"People are really getting back behind environmental issues and I believe that they will be looking for print suppliers who can prove that they are reducing their impact on the environment," he says.
"We’ll see more printers adopt more sustainable technologies, such as using waterless printing or opting for vegetable rather than oil-based inks; measures like these will be part of a bigger package of becoming greener."
Arjowiggins Graphic has set up an environmental calculator to show clients the difference using recycled paper can make in terms of the amount of water, energy and wood used, as well as the amount of CO2 produced.
But going green doesn’t stop with a couple of environmental accreditations and some recycled stock. If you’re really concerned to be seen as a sustainable operator, there are plenty of other things you can do. For example, how about printing on a recycled press?
"Our philosophy is that we cannot continue using up raw materials. That’s why, by 2050, we intend our products to contain much more recycled metal than they currently do," reveals Ricoh UK environmental manager Tim Taylor Ricoh currently ‘remanufactures’ print cartridges and mid-range printing presses that fit the company’s environmental agenda. The presses are stripped down to a carcass before the software is updated and the machines are sent back into the factory to be rebuilt.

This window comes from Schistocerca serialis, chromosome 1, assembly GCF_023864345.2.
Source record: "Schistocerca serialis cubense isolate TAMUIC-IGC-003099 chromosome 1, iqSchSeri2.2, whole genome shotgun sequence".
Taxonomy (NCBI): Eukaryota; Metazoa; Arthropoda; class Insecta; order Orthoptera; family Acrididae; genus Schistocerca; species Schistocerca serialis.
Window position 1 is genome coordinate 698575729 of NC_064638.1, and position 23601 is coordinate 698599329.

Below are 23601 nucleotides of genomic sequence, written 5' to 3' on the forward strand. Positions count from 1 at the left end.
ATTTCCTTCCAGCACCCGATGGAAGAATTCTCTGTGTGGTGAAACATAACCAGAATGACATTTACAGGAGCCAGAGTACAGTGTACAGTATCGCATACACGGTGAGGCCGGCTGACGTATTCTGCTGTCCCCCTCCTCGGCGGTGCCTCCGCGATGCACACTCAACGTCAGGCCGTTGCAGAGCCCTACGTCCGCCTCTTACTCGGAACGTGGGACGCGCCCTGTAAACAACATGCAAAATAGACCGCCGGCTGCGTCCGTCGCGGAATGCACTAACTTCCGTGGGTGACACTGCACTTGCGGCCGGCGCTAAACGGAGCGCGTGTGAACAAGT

"Only the mortality parts are not replaced," adds Taylor, "if the clutch is worn, we regrind it and send it out for a second life."
Like Tangent Group, Taylor believes that Ricoh’s green credentials have helped it win business from other manufacturers.
"We do promote the environmental side of what we do to our customers because they don’t always realise that it is part of our philosophy. It is an important agenda to a lot of people and I believe it has helped us to attract customers, even when we are not necessarily the cheapest supplier."
But the benefits don’t stop at winning new business. Financial returns can also be more immediate thanks to the money you can generate from recycling. In the current economic climate, the financial benefits of recycling should not be overlooked.
The Guardian Print Centre, which prints The Guardian and The Observer newspapers, is making around £2,000 per month profit from recycling its waste, which includes aluminium plates, waste chemicals, batteries, fluorescent tubes and IT waste.
It works with waste management company J&G Environmental, which offsets the cost of taking away chemicals against the value of the aluminium plates and sends the company a cheque every month for the balance.